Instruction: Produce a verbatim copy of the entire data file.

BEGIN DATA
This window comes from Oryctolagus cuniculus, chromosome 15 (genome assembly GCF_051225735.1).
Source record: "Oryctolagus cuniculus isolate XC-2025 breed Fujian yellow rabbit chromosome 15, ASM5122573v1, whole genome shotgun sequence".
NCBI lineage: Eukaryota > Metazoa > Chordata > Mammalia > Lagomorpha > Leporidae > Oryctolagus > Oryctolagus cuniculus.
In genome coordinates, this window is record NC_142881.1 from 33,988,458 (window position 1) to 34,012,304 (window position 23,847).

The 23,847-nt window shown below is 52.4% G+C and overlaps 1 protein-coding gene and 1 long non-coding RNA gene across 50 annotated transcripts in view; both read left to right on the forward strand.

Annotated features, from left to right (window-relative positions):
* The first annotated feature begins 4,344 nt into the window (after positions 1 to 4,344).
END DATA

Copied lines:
This window comes from Oryctolagus cuniculus, chromosome 15 (genome assembly GCF_051225735.1).
Source record: "Oryctolagus cuniculus isolate XC-2025 breed Fujian yellow rabbit chromosome 15, ASM5122573v1, whole genome shotgun sequence".
NCBI lineage: Eukaryota > Metazoa > Chordata > Mammalia > Lagomorpha > Leporidae > Oryctolagus > Oryctolagus cuniculus.
In genome coordinates, this window is record NC_142881.1 from 33,988,458 (window position 1) to 34,012,304 (window position 23,847).

The 23,847-nt window shown below is 52.4% G+C and overlaps 1 protein-coding gene and 1 long non-coding RNA gene across 50 annotated transcripts in view; both read left to right on the forward strand.

Annotated features, from left to right (window-relative positions):
* The first annotated feature begins 4,344 nt into the window (after positions 1 to 4,344).